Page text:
February 4, 2016

A new year has begun and, once again, change is upon us. Last year, several federal government agencies foreshadowed that they will be keeping a close eye on employers in 2016, and it appears that they will be making good on their promises. To head off potential exposure, employers would be wise to familiarize themselves with these issues, audit their own practices before they fall under government scrutiny, and make changes in a careful, deliberate manner and with the guidance of trusted advisors.

The United States Department of Labor (USDOL) was quite busy in 2015 preparing for this year.  The following are just two examples: 

Changes to Federal Overtime Exemptions

As we advised you last July, the USDOL announced plans to significantly modify wage and hour regulations under the federal Fair Labor Standards Act (FLSA). If the USDOL’s amendments proceed as expected, they will more than double the salary threshold (from $23,660 per year as of this publication date to more than $50,000 per year) for certain employees to continue to be considered “exempt” from federal overtime requirements. The anticipated amendments also will increase the salary threshold for exempt “highly compensated employees” from $100,000 per year as of this publication date to more than $122,000 per year.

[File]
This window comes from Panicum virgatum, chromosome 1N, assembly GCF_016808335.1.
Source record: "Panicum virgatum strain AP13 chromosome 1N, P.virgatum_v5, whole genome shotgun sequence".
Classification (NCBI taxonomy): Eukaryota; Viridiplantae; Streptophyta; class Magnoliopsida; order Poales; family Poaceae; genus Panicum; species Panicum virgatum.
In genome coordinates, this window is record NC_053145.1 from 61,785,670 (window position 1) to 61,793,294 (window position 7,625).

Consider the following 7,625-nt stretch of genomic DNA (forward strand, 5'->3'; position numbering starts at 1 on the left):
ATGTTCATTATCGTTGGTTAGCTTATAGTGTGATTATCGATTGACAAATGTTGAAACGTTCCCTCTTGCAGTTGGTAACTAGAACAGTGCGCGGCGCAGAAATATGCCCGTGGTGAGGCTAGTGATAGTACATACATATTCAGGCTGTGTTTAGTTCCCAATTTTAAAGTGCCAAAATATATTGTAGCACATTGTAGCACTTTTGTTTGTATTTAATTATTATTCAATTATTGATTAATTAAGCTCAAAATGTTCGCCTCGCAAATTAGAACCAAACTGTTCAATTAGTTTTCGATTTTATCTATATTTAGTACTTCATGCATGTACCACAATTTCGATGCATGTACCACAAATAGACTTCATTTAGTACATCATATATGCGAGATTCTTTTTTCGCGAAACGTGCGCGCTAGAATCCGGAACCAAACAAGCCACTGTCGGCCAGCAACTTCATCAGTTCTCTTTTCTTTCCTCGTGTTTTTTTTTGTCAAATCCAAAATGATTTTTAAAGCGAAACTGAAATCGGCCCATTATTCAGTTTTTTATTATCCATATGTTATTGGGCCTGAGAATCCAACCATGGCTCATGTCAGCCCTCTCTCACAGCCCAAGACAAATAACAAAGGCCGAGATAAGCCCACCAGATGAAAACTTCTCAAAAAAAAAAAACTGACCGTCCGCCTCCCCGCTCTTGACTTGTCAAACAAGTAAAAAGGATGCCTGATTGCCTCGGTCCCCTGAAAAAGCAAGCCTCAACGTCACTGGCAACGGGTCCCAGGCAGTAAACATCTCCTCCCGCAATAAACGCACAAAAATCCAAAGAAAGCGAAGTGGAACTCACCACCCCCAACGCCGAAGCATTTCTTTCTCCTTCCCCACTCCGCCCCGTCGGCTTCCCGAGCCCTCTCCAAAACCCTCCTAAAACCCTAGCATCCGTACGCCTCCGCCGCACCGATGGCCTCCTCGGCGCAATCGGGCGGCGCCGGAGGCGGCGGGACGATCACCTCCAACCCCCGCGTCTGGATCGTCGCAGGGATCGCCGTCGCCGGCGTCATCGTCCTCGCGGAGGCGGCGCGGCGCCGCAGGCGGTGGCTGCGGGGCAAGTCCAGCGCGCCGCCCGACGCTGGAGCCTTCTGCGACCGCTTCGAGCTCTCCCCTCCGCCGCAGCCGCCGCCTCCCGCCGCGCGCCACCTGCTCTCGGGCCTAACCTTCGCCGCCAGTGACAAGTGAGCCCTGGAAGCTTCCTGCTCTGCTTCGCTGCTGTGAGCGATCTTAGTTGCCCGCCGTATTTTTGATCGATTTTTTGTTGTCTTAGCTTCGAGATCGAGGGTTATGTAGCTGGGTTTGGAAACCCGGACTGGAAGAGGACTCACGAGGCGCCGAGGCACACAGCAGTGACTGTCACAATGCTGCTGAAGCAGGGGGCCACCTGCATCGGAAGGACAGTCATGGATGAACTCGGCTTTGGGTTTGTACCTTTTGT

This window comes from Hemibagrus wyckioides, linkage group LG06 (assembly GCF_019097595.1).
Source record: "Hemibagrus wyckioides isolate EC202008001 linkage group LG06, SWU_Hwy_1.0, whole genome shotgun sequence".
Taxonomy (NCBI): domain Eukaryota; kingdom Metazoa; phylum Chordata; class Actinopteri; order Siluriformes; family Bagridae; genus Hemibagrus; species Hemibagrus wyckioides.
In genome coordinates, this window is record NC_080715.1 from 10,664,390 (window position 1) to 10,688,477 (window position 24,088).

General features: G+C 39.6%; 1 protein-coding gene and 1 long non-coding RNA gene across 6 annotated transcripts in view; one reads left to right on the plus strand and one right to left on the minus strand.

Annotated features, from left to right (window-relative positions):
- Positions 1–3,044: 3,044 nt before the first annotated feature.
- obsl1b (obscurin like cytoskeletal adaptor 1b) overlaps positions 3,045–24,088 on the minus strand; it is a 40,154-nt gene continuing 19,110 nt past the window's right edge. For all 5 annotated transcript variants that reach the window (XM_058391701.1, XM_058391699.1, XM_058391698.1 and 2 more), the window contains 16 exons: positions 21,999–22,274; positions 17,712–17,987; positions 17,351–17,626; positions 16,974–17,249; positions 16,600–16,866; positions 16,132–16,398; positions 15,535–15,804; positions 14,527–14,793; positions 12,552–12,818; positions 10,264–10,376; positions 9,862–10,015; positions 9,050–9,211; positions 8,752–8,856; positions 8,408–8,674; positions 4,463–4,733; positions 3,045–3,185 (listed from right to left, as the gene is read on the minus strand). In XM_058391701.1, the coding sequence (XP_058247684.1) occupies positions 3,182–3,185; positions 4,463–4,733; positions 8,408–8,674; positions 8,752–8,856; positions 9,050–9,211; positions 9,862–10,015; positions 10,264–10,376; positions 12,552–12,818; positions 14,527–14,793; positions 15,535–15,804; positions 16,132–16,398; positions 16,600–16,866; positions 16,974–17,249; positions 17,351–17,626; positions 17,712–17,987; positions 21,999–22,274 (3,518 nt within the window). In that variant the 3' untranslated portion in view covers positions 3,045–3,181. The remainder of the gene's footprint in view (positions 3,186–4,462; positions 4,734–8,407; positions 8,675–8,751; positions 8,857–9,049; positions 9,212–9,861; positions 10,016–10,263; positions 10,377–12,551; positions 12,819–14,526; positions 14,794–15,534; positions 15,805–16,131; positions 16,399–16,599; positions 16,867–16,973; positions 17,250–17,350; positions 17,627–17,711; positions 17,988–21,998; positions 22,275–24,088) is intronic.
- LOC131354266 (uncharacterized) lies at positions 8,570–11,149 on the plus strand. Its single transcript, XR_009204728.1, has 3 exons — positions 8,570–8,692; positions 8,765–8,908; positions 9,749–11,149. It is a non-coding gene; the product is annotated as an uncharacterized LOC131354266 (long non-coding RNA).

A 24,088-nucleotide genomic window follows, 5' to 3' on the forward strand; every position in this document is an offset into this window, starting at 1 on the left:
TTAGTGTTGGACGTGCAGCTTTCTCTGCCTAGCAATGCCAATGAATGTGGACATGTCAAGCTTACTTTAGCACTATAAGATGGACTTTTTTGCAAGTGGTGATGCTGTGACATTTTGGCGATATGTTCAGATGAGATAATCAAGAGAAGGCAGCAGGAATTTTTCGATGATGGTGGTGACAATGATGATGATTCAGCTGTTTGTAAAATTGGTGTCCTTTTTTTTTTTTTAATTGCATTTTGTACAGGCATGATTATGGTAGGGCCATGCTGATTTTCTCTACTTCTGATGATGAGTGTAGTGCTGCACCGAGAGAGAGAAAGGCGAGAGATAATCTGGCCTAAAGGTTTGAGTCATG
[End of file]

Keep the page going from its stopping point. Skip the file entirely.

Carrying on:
The USDOL also may modify the requirements concerning duties an employee must perform regularly in order to qualify as exempt under the FLSA. These changes — expected to go into effect in 2016 — have the potential to be staggering for employers nationwide, particularly businesses that employ mid-tier managers with annual salaries in the range of $30,000 to $40,000.

Renewed Attention to Misclassification of Employees as Contractors

Last summer, the USDOL published a new Administrator’s Interpretation that makes clear its intention to ferret out and curtail misclassification of employees as independent contractors. While the “economic realities” test examined by the USDOL is nothing new, the agency clarified its view that most workers are employees, not contractors. 

The USDOL’s essay of more than 41,000 words can be distilled down to this declaration: 

“The ultimate inquiry under the FLSA is whether the worker is economically dependent on the employer or truly in business for him or herself. If the worker is economically dependent on the employer, then the worker is an employee. If the worker is in business for him or herself (i.e., economically independent from the employer), then the worker is an independent contractor.”

If an employer’s classification of a contractor is improper, the employer may face exposure for unpaid wages (including overtime pay), double damages, interest, penalties, and attorneys’ fees.

At a minimum, the USDOL’s activities will continue to receive publicity that may heighten the awareness of employees (and plaintiffs’ attorneys) to these important issues.  

The NLRB’s Continued Attempts to Expand the Scope of the NLRA